Downloadable ContentDownload PDF
Morphogenesis of the leaf galls of black sage (Salvia mellifera)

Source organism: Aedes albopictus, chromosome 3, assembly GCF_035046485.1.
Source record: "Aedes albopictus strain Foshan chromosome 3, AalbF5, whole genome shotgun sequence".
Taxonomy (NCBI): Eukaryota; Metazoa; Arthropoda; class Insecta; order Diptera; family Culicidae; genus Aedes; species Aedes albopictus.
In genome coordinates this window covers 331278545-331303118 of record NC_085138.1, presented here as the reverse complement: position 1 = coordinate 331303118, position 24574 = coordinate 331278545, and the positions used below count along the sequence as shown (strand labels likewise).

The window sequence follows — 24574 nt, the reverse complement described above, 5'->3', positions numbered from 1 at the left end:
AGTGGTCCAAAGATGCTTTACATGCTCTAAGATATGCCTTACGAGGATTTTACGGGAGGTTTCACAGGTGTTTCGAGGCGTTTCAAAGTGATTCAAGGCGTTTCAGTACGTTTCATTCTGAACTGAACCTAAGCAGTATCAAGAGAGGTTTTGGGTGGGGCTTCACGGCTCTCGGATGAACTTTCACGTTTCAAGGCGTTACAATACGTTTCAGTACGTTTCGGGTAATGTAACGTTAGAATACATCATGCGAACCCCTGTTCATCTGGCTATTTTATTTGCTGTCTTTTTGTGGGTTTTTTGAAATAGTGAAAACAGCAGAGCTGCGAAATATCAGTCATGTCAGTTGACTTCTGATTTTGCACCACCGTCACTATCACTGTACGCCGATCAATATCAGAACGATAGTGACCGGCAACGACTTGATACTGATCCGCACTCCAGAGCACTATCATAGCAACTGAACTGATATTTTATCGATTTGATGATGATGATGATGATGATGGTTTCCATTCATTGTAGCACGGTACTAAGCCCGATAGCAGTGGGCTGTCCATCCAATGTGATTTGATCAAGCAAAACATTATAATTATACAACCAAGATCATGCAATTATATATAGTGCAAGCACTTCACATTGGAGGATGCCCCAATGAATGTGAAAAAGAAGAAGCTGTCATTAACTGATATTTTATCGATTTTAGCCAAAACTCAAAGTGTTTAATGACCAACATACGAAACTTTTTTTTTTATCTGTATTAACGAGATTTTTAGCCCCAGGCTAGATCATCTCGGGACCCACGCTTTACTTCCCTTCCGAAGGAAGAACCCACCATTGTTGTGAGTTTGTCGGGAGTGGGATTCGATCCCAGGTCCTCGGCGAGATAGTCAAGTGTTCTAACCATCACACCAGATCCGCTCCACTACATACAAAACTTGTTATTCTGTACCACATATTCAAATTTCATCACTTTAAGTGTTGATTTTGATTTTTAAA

The morphogenesis study of Salvia mellifera leaf galls was approached on two levels: histological examinations in the lab and growth studies in the field. Histological results revealed the galls to be neoplasms of the prosoplasmic type exhibiting determinate growth with a constancy in size and shape. Gall tissues were found differentiated into well-defined zones, however they lacked the sclerenchyma and distinctive nutritive tissues previously reported characteristic of insect galls. Histological observations revealed differences in the development of the gall's outer epidermis between galls arising on opposite sides of the leaf. This kind of comparison has been neglected in other studies. Further scrutiny found that ostiole formation involved cell separation by systematic lysis, an occurrence unusual among cecidomyid galls. Results of the field studies revealed growth inhibition in young leaves when galled. Their significantly lower growth rates and reduced biomass compared to young nongalled leaves were indicative of this occurrence. Although older galled leaves displayed a significantly lower growth rate similar to young galled leaves, their large biomass compared to young nongalled leaves indicated that older leaf growth was inhibited little, if any, by galling. No significant difference was found in growth between galls on leaves of different ages. Galls were found on nearly all areas of the leaf and on the sterns. This is the first time that S. rnellifera galls have been reported occurring on surfaces other than the leaf's undersides. No previous studies on the morphogenesis of S. rnellifera leaf galls have been done.